• Murder My Sweet (1944) **
  • The Asphalt Jungle (1950) *
  • Cat People (1942) * [1] (Lewton)
  • Dark Corner (1946) *
  • The Killing (1956) *
  • Act of Violence (1949) [9]
  • Armored Car Robbery (1950)
  • The Big Heat (1953)
  • The Big Steal (1949)
  • Blast of Silence (1961)
  • Born to Kill (1947)
  • The Burglar (1957)
  • City that Never Sleeps (1953) [2]
  • Criss Cross (1949)
  • Cry of the City (1948)
  • Detour (1945)
  • D.O.A. (1950)
  • Double Indemnity (1944)
  • Force of Evil (1948)
  • He Walked by Night (1948) [5]
  • Hollow Triumph (aka The Scar) (1948)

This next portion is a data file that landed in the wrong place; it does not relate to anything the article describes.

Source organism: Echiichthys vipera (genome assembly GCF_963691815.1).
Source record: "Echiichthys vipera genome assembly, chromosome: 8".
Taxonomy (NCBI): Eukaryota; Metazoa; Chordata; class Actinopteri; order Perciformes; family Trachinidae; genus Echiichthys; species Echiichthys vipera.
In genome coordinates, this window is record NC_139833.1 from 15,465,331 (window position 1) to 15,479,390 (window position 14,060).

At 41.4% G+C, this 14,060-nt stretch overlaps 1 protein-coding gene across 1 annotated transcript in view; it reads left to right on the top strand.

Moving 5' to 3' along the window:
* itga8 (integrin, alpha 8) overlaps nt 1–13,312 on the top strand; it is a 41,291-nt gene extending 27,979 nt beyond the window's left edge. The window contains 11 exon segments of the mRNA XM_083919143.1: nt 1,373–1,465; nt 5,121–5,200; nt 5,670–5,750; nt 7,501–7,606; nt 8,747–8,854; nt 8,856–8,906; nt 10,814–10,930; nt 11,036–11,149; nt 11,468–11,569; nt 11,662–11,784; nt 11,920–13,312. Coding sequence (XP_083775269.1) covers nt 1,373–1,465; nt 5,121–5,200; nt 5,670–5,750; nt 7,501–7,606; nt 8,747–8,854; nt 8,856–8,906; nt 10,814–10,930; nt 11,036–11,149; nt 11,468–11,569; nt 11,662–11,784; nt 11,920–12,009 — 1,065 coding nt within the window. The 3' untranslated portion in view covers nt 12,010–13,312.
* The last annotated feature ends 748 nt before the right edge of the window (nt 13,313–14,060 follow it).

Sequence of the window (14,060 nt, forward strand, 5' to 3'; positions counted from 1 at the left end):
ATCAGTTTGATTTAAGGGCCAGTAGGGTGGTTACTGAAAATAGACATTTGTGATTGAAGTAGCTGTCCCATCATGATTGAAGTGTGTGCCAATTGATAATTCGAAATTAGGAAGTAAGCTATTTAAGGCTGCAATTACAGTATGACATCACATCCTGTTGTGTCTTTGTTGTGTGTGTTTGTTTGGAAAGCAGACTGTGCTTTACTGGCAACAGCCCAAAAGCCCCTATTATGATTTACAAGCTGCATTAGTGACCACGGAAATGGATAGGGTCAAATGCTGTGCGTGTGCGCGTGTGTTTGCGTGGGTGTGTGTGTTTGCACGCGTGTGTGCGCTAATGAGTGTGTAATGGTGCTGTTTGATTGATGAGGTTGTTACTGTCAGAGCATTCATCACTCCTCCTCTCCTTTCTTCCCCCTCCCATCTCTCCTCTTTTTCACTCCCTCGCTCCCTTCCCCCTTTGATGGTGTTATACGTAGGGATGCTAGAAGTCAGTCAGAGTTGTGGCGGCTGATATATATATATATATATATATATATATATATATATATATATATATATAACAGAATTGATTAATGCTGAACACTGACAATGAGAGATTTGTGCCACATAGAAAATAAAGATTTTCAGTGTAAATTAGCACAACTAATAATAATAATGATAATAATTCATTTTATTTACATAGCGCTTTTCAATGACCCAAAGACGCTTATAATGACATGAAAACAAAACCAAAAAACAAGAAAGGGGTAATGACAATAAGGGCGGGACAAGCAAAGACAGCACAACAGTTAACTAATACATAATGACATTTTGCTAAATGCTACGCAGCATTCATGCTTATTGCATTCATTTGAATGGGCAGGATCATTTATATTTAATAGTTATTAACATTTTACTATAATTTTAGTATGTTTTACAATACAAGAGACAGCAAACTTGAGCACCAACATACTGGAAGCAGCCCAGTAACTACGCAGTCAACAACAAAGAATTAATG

• I Walked with a Zombie (1943) (Lewton)
  • Johnny O'Clock (1947)
  • Kansas City Confidential (1952)
  • The Killers (1946) [3]
  • The Lady from Shanghai (1947)
  • Macao (1952)
  • The Maltese Falcon (1941)
  • The Naked City (1948) [4]
  • Night and the City (1950)
  • Pickup on South Street (1953)
  • Pitfall (1948)
  • The Postman Always Rings Twice (1946)
  • Raw Deal (1948)
  • Roadblock (1951)
  • Scarlet Street (1945)
  • The Seventh Victim (1943) (Lewton)
  • The Strange Love of Martha Ivers (1946)
  • Sunset Boulevard (1950)
  • The Third Man (1949) [7]
  • This Gun for Hire (1942)
  • Touch of Evil (1958) [6]
  • Voice of the Whistler (1945)
  • Wicked Woman (1954)